Most people will come in contact with an executor or even be an executor at some time. When composing a will, a person may wonder who she should appoint as executor. If a person is named as an executor, he may wonder what the position entails. To answer these questions, it is helpful to have a basic understanding of who the executor is, what the executor does and how the executor is paid.

Who Is the Executor?

An executor is the personal representative of a deceased person’s estate. The deceased person is known as the decedent. The executor may be a person, more than one person, a bank or a trust company. As the estate’s personal representative, the executor is the fiduciary of the estate. A fiduciary is a person who has the power or the duty to act for another and must do so in good faith. A fiduciary is held to a high standard and must ensure her actions are in the estate’s best interests. The executor may be personally liable to the estate and the beneficiaries if she fails to meet her fiduciary duties.

Generally, the executor will be named in the decedent’s will. However, if the executor renounces the position or the court finds the executor is not fit for the position, another will be appointed. The executor, even if named in the will, does not have any power until he is appointed by the court and receives “letters testamentary,” which is a document issued by the court stating that the person identified therein is the executor. Courts will try to honor the decedent’s wishes in appointing an executor, unless the executor is found to be unfit. As explained more fully below, the executor has a large amount of financial duties. If the person named by the decedent is unable to perform those duties, the court will name another executor. Likewise, the executor must be a trustworthy person. If the court finds that the executor is not trustworthy, it will replace him with another.

What Does the Executor Do?

The executor’s job is to settle the decedent’s estate. This job requires attention to detail and can be time consuming. The job duties include finding, collecting and valuing the decedent’s assets, managing the assets, paying the decedent’s debts, taxes, and estate administration expenses, handling daily issues, and ensuring the assets are properly distributed among the beneficiaries. These duties can last a few months to a number of years, depending on the complexity of the estate.

To pay taxes, debts and administration expenses the executor should open an estate checking account. The liquid estate assets should be passed through the account and the taxes, debts and administration expenses should be paid from the account. This will provide the executor with a record to prove how the estate’s money was spent and that the bills were properly paid. The executor must ensure that the decedent’s income taxes are paid, and if the estate is above the exclusion amount, that the estate taxes are paid. Administration expenses may include lawyer’s fees, accountant’s fees and any other expenses necessary to manage the property and settle the estate. The executor must also notify the decedent’s creditor’s of her appointment. This should be done in writing to the known creditors and by publication in the newspapers for all others. Thereafter, the creditors should be paid.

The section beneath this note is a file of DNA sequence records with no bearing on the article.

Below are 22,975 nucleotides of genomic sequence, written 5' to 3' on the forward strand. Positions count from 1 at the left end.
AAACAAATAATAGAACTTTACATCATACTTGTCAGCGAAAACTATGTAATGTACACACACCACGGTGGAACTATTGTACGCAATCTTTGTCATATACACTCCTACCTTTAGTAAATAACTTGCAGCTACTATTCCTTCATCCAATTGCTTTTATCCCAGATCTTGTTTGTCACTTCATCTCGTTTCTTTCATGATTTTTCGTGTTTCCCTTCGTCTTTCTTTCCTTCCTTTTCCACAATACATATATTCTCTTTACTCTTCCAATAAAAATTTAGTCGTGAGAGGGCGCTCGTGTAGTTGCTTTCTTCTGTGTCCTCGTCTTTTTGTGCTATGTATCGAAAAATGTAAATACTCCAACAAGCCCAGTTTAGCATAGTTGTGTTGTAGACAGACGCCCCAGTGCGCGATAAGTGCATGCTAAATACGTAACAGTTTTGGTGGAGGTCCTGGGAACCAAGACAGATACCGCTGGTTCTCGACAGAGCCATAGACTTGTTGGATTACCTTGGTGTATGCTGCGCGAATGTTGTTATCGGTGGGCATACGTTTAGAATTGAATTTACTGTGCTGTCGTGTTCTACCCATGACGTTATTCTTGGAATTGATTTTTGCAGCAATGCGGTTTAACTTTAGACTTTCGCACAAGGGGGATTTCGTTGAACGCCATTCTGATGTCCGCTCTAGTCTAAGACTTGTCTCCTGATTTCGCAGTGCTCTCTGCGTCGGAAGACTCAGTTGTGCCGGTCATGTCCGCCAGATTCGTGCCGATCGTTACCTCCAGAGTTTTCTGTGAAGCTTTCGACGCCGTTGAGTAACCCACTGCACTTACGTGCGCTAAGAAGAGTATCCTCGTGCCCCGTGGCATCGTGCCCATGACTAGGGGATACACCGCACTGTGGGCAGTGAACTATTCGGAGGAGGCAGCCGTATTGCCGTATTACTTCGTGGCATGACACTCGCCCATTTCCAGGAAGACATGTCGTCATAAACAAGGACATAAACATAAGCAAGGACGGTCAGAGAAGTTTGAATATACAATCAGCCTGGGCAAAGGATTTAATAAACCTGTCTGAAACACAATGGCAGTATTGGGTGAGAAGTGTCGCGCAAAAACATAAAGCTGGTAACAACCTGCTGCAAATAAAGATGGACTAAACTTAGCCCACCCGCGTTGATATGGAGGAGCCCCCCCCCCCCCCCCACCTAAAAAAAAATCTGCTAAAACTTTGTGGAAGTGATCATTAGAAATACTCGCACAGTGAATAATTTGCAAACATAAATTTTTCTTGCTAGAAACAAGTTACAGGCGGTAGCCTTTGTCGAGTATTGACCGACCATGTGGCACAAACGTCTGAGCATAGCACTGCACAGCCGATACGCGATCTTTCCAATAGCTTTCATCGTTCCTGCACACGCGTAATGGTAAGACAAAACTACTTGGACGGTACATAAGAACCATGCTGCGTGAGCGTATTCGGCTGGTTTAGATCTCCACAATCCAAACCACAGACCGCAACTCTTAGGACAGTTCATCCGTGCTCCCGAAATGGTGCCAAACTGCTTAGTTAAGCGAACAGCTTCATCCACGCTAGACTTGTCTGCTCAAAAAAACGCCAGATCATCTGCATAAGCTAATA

Finding, collecting and valuing the decedent’s assets can be difficult, especially if the decedent did not keep good records or if the assets are not easily valued. After the assets are valued, the executor must manage the assets until they are distributed. Management includes deciding whether to sell or retain an asset. The executor also must determine whether the estate needs to be probated. If the assets are jointly held or pass by contract, there is no reason to probate the estate. However, if the decedent held assets in his name alone, the will must be probated to put the title into the names of the beneficiary.

The daily issues that an executor may have to handle include notifying utility and credit card companies, the Social Security Administration, the post office, and the like of the decedent’s death. The executor is also responsible to determine who should inherit, either through the terms of the will or according to intestate statutes, and then ensure those individuals receive the property.

How Does the Executor Get Paid?

All executors are entitled to compensation. The work an executor does is time consuming and he is liable, to the estate and the beneficiaries, for any mistakes he makes. Therefore, compensation is a necessity. This compensation is subject to income taxes, like any other earned income.

The estate executor is paid by the estate, meaning that her compensation is drawn from the estate’s assets. The amount of compensation due to the executor is determined pursuant to the law of the state where the will is probated or pursuant to the terms of the will.

In setting executor compensation, some states use sliding scales, some use percentages, and some states merely require a “reasonable” fee. Kentucky law uses a flat percentage for compensation of the executor. As of 2015, an executor’s compensation in Kentucky, “shall not exceed five percent (5%) of the value of the personal estate of the decedent, plus five percent (5%) of the income collected by the executor, administrator or curator for the estate,” as set forth in Kentucky Revised Statutes 395.150. California’s fee schedule provides that the executor receives four percent of the first $100,000, three percent of the next $100,000, two percent on the next $800,000, and so on, according to California Probate Code Sec. 10800. New York has a similar fee schedule, which is set forth in the Surrogate’s Court and Procedure Act sec. 2307. In Pennsylvania and Illinois, the compensation merely must be “reasonable,” according to 20 Pa.C.S. sec. 3537 and 755 IlCS 5.